From Warner’s World, this is walkingwithwarner.blogspot.com asking you who can to support Emily in this vey worthwhile project. I thank you; Emily thanks you, and the project leaders at Germantown thank you . . . :-)
Sunday, July 21, 2013
The 121st camp meeting assembled at Grand Junction, MI just as it has since those earlier days when D. S. Warner and company fished in the waters of Lester Lake. Stories have become legend reporting the passage of small groups of Trumpet Workers making their way from the Church of God Saints embryonic publishing plant in Grand Junction, walking north along the railroad track, and then hiking that sandy trail over through a thick grove of huge trees, skirting the little farm and trekking down to water’s edge at Lester Lake for a few hours of leisurely meditation, fellowship – even a little fishing. It doesn’t sound very spiritual but they might take back a few dozen, or perhaps a-hundred fifty tasty fish. Noah Byrum even reported that non-religious but eventful day when George (I think it was) Cole reported a five-pound Bass flopping out of the water and into their boat. I’d like to have seen the look on his face, except this was NO urban legend.
Lester Lake and Warner Memorial Camp were the kind of places Ed and Nonie Schweikert loved to visit. It was little surprise to arrive this year and discover the Schweikerts already inhabiting this Church of God encampment. I’m not sure who all they had in their company, but I visited with both Nonie and her sister and we revisited scenes from the past in their Ohio days. I watched Silver guide her family about; she was one of our talented youth when I first met her. I was in company with longtime friend Bill Miller and we were headed to Ontario, Canada camp meeting where Bill would serve as a liason representing the Church of God in Michigan. We were sharing the good fellowship in Thamesford, where I would make many new friends. Bill had brought Silver for reasons beyond my challenged memory. What I most remember is that it was a trip I would joyfully repeat several more times before I retired.
I was never much of a camper, but Ed was, as I suspect a lot of Ed’s youthful friends would agree. The only time I was ever in Ed’s home, I recall my amazement and pleasure at viewing his A-frame home in Owosso. I envied his knowledge and building skills. It was always a pleasure to encounter Ed or Nonie at Camp Meeting, and whereas I could often be seen sitting in some solitary place just pondering the status quo of things; any time you saw Ed he was either in a huddle of hilarious adults, or he was overwhelming you with his latest “Did I tell you about . . .?”, or he could be seen in the Dining Hall or out under the trees with a small group of enthralled children showing them one of his disappearing card routines, or some other mysterious act that he was so talented at inventing.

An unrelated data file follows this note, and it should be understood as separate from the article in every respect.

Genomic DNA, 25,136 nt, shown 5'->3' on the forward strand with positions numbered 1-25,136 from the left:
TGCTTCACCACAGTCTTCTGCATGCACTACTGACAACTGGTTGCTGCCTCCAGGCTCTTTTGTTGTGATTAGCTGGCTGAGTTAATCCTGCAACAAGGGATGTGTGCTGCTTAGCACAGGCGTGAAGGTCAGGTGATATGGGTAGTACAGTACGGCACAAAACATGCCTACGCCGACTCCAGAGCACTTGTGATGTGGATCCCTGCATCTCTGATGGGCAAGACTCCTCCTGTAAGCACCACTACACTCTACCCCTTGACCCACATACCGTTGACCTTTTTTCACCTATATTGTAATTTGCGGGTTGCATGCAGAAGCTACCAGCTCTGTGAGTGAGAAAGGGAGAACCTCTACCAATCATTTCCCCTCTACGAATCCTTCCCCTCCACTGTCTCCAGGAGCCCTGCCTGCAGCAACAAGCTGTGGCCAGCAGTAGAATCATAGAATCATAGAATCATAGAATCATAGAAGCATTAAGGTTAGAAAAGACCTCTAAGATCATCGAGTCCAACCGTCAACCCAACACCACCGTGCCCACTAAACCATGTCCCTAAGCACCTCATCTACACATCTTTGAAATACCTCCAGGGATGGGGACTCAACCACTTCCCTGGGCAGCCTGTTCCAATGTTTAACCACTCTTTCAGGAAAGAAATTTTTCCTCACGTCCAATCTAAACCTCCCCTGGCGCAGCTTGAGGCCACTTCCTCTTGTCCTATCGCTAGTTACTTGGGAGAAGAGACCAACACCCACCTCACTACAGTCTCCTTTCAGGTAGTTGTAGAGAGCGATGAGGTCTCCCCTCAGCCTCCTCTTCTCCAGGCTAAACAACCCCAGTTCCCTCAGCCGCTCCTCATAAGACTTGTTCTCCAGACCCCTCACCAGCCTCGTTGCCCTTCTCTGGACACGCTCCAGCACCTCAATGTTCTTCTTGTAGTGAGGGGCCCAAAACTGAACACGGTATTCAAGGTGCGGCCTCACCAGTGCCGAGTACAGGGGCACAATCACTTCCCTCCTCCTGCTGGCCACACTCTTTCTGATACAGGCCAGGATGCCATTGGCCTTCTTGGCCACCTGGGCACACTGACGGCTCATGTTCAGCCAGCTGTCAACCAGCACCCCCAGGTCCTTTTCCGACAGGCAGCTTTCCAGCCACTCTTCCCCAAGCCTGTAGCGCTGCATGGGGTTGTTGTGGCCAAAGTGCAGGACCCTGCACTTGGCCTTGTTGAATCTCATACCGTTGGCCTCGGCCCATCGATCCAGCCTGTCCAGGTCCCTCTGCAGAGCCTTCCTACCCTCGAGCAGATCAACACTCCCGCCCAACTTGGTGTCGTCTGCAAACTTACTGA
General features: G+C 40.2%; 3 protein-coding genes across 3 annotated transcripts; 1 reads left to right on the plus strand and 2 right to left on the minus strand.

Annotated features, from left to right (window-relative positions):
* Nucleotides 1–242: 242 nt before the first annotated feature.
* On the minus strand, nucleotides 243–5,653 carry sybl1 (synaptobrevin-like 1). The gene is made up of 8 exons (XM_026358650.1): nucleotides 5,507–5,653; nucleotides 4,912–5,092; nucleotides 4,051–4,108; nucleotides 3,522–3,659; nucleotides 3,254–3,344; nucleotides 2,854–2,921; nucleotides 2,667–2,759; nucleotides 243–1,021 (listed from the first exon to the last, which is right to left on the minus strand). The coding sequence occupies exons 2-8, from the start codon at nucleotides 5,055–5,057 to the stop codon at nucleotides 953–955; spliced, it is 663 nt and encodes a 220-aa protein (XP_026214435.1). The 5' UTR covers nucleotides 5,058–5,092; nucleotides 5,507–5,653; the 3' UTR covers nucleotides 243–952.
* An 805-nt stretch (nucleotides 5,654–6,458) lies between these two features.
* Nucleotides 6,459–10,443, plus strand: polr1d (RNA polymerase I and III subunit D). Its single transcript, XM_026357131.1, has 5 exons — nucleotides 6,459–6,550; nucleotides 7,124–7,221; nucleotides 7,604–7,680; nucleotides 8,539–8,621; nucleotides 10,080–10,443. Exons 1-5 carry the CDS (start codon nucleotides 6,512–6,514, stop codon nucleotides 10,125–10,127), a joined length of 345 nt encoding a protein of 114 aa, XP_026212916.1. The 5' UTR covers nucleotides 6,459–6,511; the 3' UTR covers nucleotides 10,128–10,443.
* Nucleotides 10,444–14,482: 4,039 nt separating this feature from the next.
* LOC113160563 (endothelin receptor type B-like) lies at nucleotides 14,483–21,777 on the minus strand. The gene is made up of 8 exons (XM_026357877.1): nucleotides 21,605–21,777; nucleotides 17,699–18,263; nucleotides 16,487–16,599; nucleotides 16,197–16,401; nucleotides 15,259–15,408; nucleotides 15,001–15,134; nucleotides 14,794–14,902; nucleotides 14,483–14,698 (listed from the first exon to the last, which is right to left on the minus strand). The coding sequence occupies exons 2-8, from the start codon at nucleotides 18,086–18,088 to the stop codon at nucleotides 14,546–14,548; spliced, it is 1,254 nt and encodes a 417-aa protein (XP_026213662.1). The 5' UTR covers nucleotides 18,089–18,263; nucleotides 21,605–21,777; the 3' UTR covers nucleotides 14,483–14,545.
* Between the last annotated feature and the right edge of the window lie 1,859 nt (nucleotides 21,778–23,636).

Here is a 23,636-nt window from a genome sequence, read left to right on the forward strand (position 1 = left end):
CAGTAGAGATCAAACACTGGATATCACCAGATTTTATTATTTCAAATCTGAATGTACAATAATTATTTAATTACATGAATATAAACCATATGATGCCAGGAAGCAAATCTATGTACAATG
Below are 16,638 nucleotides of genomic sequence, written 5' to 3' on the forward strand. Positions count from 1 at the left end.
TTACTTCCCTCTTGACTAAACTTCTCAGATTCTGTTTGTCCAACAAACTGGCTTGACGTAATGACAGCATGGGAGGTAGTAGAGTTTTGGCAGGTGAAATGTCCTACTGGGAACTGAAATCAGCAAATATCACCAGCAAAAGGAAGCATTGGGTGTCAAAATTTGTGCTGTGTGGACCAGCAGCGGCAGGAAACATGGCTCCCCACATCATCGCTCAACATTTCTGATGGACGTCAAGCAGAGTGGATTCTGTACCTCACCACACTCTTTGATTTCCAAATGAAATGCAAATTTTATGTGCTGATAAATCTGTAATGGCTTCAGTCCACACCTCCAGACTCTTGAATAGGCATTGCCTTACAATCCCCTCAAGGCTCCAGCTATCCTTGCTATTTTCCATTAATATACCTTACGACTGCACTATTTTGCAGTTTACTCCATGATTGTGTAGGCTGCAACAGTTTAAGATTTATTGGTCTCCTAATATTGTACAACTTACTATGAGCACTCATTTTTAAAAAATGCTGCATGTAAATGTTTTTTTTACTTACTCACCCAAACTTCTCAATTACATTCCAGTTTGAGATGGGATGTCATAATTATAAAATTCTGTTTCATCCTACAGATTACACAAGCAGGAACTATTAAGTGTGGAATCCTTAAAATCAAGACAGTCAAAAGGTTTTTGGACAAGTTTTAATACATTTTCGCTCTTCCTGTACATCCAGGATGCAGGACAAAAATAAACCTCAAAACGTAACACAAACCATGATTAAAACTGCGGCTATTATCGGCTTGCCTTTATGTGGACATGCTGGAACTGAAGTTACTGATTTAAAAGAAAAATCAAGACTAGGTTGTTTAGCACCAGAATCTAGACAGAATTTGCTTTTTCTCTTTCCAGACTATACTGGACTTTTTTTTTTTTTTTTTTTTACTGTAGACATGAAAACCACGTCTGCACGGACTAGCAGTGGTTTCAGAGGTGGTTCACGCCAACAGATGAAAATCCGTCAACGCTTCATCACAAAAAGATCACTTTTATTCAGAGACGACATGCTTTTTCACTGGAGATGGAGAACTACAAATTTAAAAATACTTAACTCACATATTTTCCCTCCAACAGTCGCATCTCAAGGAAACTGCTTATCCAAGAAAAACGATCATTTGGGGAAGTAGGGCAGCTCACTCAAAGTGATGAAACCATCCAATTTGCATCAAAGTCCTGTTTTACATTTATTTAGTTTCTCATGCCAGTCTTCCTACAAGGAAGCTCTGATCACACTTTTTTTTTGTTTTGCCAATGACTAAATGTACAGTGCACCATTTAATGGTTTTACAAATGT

This year was no exception; Ed was just Ed … a little slower … obviously a little older, but he was in circumstances that he loved, among people with whom he had shared much of his life; and he was doing things for which he has long been noteworthy. Thus, we all found it abrupt, confrontational, and shocking when the leader of that evening service informed us that Ed Schweikert had suddenly left our company, fled our laughter and hilarity at his jokes, leaving children still marveling at his mysteries now stunned at his quick departure – Ed had gone to his final resting place, THAT PLACE for which he had been preparing assiduously throughout more than fifty years of Christian Ministry. Oh, we talked among ourselves, as we covered up our shock and talked about the necessary grief of the family. He had touched us one and all. Someone described Ed preaching his final sermon last Sunday, at South Haven, and the fact that because the regular sound person was at camp meeting instead of being at home, they had not recorded his sermon.
Be whatever that may be; Ed preached his final sermon this week at Warner Camp. It had a lot of different components to it. It left out no one, and it included all, from the oldest Saint on the grounds to the youngest grandchild. It was Ed spending his last days at a place he dearly loved, with its side trips over to Lake Michigan and whatever else there might be. He was with people he loved more than life itself, doing things he most enjoyed. It was almost reminiscent of an earlier day when our fearless Camp Director privately confided to some of us that he would be leaving us before camp broke-up that week--a few years back. It happened just like Ray said it would, leaving a safe-deposit vault full of memories and valued experiences. We were equally shocked when Ed left us too suddenly. We feel the pain of that sudden separation, but we do not grieve as those who have no hope.
We rejoice in the hope of our Lord’s promises. We feel some of that separation the family currently feels, but we rejoice in the beauty of the circumstances. We all face that final appointment when we step around that unseen corner of tomorrow—from which there is no return. But, we should all be so fortunate as to be in such a great company of friends and family, and in such loving, fun-filled, and meaningful circumstances as last week’s camp meeting. We all learned a lot about Christian Living from Ed Schweikert and we can learn a few lessons on how to spend our final days before death overtakes us.
Thanks Ed, for your company, and your valuable lessons; we rejoice in your promotion … So-long, for now … from Warner’s World, this is walkingwithwarner.blogspot,com